Come summer, when the leaves have faded away, you can lift tulip bulbs, allow them to dry on wooden racks or newspaper and then store them indoors somewhere cool and dry to replant in the autumn.

Watch out for pests

Scarlet lily beetles and their brown grubs leave telltale signs of holes in the leaves of affected plants, eg lilies and fritillaries. Left alone they can soon eat their way through all the leaves.

Keep an eye on slugs, especially when its been raining. Indeed during a rain shower is the perfect time to get outside. Snails and slugs should be having a gay old time. Collect them in a bucket and dispose somewhere far away. Look behind pots and bricks and anywhere nice and dark. If you are really suffering you might want to try Nemaslug, a new nematode that predates on slugs and is safe to use around edibles and near pets.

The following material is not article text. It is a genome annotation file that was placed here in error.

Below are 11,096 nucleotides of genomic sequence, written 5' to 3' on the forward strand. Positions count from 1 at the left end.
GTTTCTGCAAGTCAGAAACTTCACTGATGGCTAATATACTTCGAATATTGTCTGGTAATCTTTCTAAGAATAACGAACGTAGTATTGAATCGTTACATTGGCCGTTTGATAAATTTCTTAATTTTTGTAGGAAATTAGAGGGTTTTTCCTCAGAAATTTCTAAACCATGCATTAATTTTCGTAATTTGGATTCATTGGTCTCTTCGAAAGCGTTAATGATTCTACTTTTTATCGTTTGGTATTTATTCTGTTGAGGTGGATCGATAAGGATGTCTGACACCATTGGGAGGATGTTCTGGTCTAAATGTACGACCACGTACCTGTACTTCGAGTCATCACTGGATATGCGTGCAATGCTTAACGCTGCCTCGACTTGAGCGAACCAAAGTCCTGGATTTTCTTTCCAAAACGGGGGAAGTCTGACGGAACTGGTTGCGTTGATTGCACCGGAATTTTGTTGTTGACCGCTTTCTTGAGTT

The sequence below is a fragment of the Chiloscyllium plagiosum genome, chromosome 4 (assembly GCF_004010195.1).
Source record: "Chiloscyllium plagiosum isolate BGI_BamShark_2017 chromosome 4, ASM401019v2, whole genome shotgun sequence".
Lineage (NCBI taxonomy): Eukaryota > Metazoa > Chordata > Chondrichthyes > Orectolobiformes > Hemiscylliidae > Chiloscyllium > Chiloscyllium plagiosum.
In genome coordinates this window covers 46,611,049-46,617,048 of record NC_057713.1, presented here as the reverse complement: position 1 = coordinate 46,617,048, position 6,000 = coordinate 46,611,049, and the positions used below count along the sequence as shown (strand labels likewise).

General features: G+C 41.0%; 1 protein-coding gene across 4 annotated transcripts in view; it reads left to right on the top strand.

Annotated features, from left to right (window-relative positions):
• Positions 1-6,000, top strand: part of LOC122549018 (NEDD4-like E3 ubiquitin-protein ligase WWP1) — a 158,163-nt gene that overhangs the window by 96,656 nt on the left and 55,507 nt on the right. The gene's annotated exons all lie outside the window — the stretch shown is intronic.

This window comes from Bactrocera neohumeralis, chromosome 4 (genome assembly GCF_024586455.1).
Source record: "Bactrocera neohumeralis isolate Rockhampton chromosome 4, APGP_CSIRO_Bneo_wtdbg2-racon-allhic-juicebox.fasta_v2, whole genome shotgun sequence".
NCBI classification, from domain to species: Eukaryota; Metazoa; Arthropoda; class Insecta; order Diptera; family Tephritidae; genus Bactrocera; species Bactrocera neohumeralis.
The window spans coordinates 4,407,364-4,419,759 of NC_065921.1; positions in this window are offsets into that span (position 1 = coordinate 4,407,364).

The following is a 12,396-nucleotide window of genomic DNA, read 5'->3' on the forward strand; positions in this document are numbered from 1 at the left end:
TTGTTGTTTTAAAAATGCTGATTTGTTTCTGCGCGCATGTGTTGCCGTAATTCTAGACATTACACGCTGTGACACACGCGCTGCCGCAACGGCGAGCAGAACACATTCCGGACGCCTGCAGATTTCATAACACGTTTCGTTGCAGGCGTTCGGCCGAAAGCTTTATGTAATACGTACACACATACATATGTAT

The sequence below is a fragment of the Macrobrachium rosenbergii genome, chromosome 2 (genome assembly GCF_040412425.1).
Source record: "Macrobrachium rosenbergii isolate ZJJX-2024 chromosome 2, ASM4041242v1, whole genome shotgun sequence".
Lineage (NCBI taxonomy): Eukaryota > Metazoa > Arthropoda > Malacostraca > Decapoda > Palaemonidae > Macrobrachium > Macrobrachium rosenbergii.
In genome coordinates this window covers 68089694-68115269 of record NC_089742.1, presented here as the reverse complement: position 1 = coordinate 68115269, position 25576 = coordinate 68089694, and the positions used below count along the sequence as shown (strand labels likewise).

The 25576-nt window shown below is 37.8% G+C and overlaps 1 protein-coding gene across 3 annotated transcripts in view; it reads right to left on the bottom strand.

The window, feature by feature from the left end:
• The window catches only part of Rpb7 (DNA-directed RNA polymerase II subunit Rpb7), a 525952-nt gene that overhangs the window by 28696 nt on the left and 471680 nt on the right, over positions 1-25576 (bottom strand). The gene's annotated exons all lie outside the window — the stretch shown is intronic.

Find out more about controlling slug and snail populations

Stay on top of weeding

Five minutes here and there (rather than a whole afternoon) with a hand or long hoe saves fingers and backs.

Thin our self-seeders

As well as weeds you will also find self-seeding plants taking off in May. Thin out gluts of self-seeders such as poppies and fennel leaving the strongest where you want them to flower, remembering that its best to keep them from flowering too close to the edges of beds.

Tidy up flower beds

Any frost-damaged leaves should be pruned back to the next healthy bud or side shoot. Frost damaged plants often recover so don’t immediately pull them up but wait until summer, giving them time to regrow. If there’s no sign by mid summer you can pull them up.